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Review: The Cutting Edge (Arcola Theatre)

The new play has just opened in east London

Rating: 3 out of 5 stars
Maggie Steed and Jasmine Hyde
© Alex Brenner

Jack Shepherd's new play focuses on ex-art critic couple Chris and Anna as they move from a bustling city life to one of hopeful self-sufficiency in a small village. There's no fridge, the couple kill animals for dinner themselves, and organic tomatoes are seen as much better than tinned. It's a lifestyle that feels like a goal, particularly with today's sharp focus on climate change, as Anna ensures that plastic bags (a symbol of where it all went wrong, according to her friend Peter) are never thrown out, but kept in a leather tote filled with other carrier bags – something most of us can probably relate to. Louie Whitemore's set feels quaint, a step back in time to an era when landline phones were the best way to contact someone. A few more steps back and Chris and Anna could find themselves in Laura Wade's Home, I'm Darling.

But the play is not really about the lifestyle the stressed, pretty much incompatible couple lead. Instead, it steadily rocks back and forth between an array of ideas. When Elvira (Maggie Steed, in a delightful turn), a pensioner with a penchant for a drink or five, arrives at the house to remember the times she vacationed there, Anna is shocked to learn that most of what she has been working on – specifically growing vegetables – may have been in vain, as the ground has never been good enough for it.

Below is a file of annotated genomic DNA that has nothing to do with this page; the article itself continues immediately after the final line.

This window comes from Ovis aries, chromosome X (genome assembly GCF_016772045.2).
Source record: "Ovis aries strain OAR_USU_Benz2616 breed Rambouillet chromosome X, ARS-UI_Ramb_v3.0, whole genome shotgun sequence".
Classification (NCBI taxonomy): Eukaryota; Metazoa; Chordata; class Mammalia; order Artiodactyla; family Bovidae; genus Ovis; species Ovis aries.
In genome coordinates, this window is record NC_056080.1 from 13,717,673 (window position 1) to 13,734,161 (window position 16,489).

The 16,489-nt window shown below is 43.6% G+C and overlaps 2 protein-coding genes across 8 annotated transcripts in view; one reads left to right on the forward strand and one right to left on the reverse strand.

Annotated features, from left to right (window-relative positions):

Like a predecessor to Absolutely Fabulous' Patsy, Steed's Elvira is certainly the most engaging character in the show. With sly quips aplenty, and her cheeky way of asking for another drink, she quietly digs up the ground that the couple have been working on for near seven years. Smart and hilarious in equal measure, side-eyeing the audience when she thinks differently, Steed's performance is a real joy to watch. When she leaves, along with her motorcycling companion Zak, Anna wonders if she is some kind of spirit of the house. Indeed the stage feels much emptier without Steed's presence.

Despite a strong start with this unexpected guest, it veers off into arguments about art criticism, modernism and more between ex-arts journalist (sorry, writer) Chris, close friend Peter and stranger Zak. It feels tenser than the stakes allow, with not enough time allowed for the fallout of the events to have an impact – they just happen and the couple go to bed at the end of the night (or beginning, it's barely 6pm). Peter's half-confession to Anna in an overly long second half that he is potentially in love with her falls a bit flat and is over within 30 seconds.

Billed as a tragicomedy, there are certainly plenty of laughs in Shepherd's play, but it sadly doesn't feel complete enough to be tragic – the sequel to these events may have been the more interesting thing to write about.

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